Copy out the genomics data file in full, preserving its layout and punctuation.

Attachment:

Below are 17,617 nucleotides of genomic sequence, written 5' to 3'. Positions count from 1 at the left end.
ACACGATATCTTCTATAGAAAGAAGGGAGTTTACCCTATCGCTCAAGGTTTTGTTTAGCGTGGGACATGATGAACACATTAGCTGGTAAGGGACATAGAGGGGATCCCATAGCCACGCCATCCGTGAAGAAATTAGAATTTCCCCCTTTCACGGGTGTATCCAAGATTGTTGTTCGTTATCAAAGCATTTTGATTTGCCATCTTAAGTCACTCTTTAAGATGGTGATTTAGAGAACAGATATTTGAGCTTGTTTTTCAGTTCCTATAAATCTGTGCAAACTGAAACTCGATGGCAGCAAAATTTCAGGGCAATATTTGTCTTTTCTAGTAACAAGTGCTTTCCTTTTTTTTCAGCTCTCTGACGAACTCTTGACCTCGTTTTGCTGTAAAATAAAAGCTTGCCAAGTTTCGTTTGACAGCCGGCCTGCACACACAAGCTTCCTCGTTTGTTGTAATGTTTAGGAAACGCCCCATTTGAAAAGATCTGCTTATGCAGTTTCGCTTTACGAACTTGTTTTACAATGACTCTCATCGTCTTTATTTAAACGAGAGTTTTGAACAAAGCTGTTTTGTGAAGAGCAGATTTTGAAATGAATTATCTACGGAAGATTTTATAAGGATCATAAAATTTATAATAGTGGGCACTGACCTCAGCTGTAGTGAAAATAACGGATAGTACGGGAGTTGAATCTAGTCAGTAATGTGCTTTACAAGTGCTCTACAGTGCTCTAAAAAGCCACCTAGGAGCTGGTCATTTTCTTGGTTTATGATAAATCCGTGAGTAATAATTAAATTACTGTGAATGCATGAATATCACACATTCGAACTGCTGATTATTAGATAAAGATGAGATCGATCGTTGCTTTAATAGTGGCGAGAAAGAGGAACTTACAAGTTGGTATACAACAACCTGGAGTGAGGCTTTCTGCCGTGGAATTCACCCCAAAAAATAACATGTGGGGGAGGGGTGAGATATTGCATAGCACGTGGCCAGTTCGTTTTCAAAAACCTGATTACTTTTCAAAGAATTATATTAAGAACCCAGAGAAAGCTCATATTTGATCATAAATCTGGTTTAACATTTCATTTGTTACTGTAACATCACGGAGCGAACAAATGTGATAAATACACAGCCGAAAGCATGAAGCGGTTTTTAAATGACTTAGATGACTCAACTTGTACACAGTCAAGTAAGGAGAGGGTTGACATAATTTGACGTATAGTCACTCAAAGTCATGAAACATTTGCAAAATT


Below are 17,617 nucleotides of genomic sequence, written 5' to 3'. Positions count from 1 at the left end.
ACACGATATCTTCTATAGAAAGAAGGGAGTTTACCCTATCGCTCAAGGTTTTGTTTAGCGTGGGACATGATGAACACATTAGCTGGTAAGGGACATAGAGGGGATCCCATAGCCACGCCATCCGTGAAGAAATTAGAATTTCCCCCTTTCACGGGTGTATCCAAGATTGTTGTTCGTTATCAAAGCATTTTGATTTGCCATCTTAAGTCACTCTTTAAGATGGTGATTTAGAGAACAGATATTTGAGCTTGTTTTTCAGTTCCTATAAATCTGTGCAAACTGAAACTCGATGGCAGCAAAATTTCAGGGCAATATTTGTCTTTTCTAGTAACAAGTGCTTTCCTTTTTTTTCAGCTCTCTGACGAACTCTTGACCTCGTTTTGCTGTAAAATAAAAGCTTGCCAAGTTTCGTTTGACAGCCGGCCTGCACACACAAGCTTCCTCGTTTGTTGTAATGTTTAGGAAACGCCCCATTTGAAAAGATCTGCTTATGCAGTTTCGCTTTACGAACTTGTTTTACAATGACTCTCATCGTCTTTATTTAAACGAGAGTTTTGAACAAAGCTGTTTTGTGAAGAGCAGATTTTGAAATGAATTATCTACGGAAGATTTTATAAGGATCATAAAATTTATAATAGTGGGCACTGACCTCAGCTGTAGTGAAAATAACGGATAGTACGGGAGTTGAATCTAGTCAGTAATGTGCTTTACAAGTGCTCTACAGTGCTCTAAAAAGCCACCTAGGAGCTGGTCATTTTCTTGGTTTATGATAAATCCGTGAGTAATAATTAAATTACTGTGAATGCATGAATATCACACATTCGAACTGCTGATTATTAGATAAAGATGAGATCGATCGTTGCTTTAATAGTGGCGAGAAAGAGGAACTTACAAGTTGGTATACAACAACCTGGAGTGAGGCTTTCTGCCGTGGAATTCACCCCAAAAAATAACATGTGGGGGAGGGGTGAGATATTGCATAGCACGTGGCCAGTTCGTTTTCAAAAACCTGATTACTTTTCAAAGAATTATATTAAGAACCCAGAGAAAGCTCATATTTGATCATAAATCTGGTTTAACATTTCATTTGTTACTGTAACATCACGGAGCGAACAAATGTGATAAATACACAGCCGAAAGCATGAAGCGGTTTTTAAATGACTTAGATGACTCAACTTGTACACAGTCAAGTAAGGAGAGGGTTGACATAATTTGACGTATAGTCACTCAAAGTCATGAAACATTTGCAAAATT